I have chosen a character pair- you can choose one of the two or grab someone else and make a couples costume.  The Twits is one of Roald Dahl’s less well known stories but one I always loved as a kid, along with Fantastic Mr Fox, The Witches and Charlie and the Chocolate Factory.  As costumes, the Twits have masses of potential; with Roald Dahl’s description and Quentin Blake’s illustrations you have plenty of inspiration and space to make yourself bird pie or upside down monkey props- which I can guarantee no one else will have.

RD 2.pngThe Twits is a story about a married couple who is nasty to everyone including each other. They spend their time thinking of cruel tricks to play on one another such as Mrs. Twit putting worms in Mr. Twit’s food, or Mr. Twit attaching his wife to balloons and letting her float away (hopefully forever). They hate children and animals, putting superglue on trees in order to catch birds for bird pie, and keeping a family of monkeys captive and forcing them to stand on their heads. The birds and monkeys eventually get a very satisfying revenge (spoilers).

Mr. Twit is covered with bristly hair full of food that he never washes; Mrs. Twit has one glass eye, a mean sneer and walking stick (which Mr. Twit made longer to make her think she was shrinking). Props and accessories can include: a family of upside down monkeys, a roly-poly bird, bird pie, balloons, worm spaghetti, an eyeball in a cup, frogs, a pot of glue, and an upside down house.

The Twits is a great story with great characters and has one of the best descriptions of what makes someone ‘ugly.’ You can be sure your costume is both awesome and hideous. 

Get your Roald Dahl on and have a happy Halloween!

RD 3.pngP.S Here is a picture of my sister and me (ages 7 and 6ish) on a school Book Day. My sister is dressed as the princess from The Princess and the Golden Ball, and I am a cat in a hat from, you guessed it, The Cat in the Hat– enjoy!

~Eliza Day, Fiction Board 

Five Essential Editorial Skills You Learn in College

So you think you might want to work as an editor in publishing? Hothouse is a great first step towards building up your resume and gaining some pretty awesome experience. But did you know that some of the basic skills you learn in your other classes at UT can be just as valuable to the editing world? Here are five classroom skills that you can take with you in your career as a professional editor.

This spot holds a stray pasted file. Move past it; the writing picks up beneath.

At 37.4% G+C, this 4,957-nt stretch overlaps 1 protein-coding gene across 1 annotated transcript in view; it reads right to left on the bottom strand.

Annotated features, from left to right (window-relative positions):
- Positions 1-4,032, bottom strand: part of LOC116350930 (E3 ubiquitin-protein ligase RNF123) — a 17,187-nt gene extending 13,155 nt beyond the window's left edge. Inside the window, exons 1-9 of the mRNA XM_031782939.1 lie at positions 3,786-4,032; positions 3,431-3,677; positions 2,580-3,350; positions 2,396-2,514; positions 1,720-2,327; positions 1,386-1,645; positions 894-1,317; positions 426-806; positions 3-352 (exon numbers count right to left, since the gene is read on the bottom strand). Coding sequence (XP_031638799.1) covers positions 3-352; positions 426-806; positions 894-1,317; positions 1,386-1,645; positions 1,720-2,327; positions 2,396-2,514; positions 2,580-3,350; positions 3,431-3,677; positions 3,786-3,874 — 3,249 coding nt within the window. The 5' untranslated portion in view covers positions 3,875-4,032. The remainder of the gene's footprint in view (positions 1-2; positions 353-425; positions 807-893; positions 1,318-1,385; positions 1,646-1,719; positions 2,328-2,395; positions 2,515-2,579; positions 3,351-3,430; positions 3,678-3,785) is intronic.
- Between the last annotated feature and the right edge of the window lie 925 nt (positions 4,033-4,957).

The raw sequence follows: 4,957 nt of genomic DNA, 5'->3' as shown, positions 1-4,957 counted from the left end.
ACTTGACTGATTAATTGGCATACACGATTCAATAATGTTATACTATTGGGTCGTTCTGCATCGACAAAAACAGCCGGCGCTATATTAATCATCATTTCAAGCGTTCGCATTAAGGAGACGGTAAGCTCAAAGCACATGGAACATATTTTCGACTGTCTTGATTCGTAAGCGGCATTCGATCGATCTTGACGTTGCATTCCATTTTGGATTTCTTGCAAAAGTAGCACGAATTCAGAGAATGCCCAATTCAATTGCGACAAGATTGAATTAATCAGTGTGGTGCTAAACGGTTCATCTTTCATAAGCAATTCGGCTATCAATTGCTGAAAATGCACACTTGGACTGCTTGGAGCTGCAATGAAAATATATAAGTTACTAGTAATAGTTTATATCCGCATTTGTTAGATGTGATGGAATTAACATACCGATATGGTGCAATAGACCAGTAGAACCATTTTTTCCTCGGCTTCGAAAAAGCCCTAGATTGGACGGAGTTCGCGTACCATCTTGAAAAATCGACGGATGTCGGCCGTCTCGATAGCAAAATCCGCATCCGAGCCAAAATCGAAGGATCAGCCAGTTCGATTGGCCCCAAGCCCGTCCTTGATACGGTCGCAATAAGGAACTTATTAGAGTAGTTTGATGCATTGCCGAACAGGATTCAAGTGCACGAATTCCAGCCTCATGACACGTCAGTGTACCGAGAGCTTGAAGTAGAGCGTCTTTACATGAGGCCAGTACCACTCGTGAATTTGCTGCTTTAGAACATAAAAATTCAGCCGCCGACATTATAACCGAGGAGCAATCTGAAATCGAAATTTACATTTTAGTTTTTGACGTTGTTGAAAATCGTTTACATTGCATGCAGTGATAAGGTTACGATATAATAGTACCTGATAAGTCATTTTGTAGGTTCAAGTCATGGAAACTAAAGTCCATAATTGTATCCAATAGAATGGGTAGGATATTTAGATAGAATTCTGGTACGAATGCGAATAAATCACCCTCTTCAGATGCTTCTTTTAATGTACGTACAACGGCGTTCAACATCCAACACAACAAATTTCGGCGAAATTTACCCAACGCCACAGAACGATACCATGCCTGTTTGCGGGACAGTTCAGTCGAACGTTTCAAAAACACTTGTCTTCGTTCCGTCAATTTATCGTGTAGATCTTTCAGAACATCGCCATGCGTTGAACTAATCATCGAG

Although you might not be asked to cite 10 sources and hand in an annotated bibliography, being able to research is an essential skill for any editor. Your boss is always on the lookout for what the next Harry Potter or Hunger Games phenomenon will be, and they will be expecting you to find it by searching every corner of the internet for the next big hit.



What do editors do? They read! But while you might think you’ll be spending most of your time reading amazing new books that you’ll be publishing, you’re more likely to end up reading comp titles and manuscripts from the slush pile. Some days all you might do is read, but you’re expected to get through books fast and efficiently. You thought getting through Vanity Fair was hard? Try reading someones re-worked Twilight fanfiction.

Write Reports


Book reports aren’t just for school. As an editor you’re likely going to be required to write reports on all those lovely fanfictions from the slush pile that you managed to get through. Don’t be discouraged! For every 50 crappy drafts there is always one treasure to be found. It is your job to convince your co-workers to take on those gems and get them on shelves!

PowerPoint Presentations


Thought you’d be done with PowerPoint after college? Think again! Now that you have found your gem of a novel, it’s time to prove it to everyone else in the company. PowerPoint presentations are key for showing all the potential your beloved manuscript has and why that book needs to be picked up by your publishing house. You are a book’s biggest cheerleader, so think of the PowerPoint as your winning routine!

Group Projects


The dreaded group project. The editorial world is just one giant group project. For each book there is a team of people behind its design. You’ll have managing editors, designers, artists, copy editors, and other editors working on the same title. As an editor, you’re often acting as team leader, and it is often your responsibility to tell your designers and artists how you want the book to look from the front cover to the very last page. So stop groaning when you hear your teacher say you’ll be doing a group project! Those teamwork skills might just come in handy.

~Holly Rice, Managing Editor

(All images courtesy of Giphy)

Hothouse’s Mix for Summoning the Muse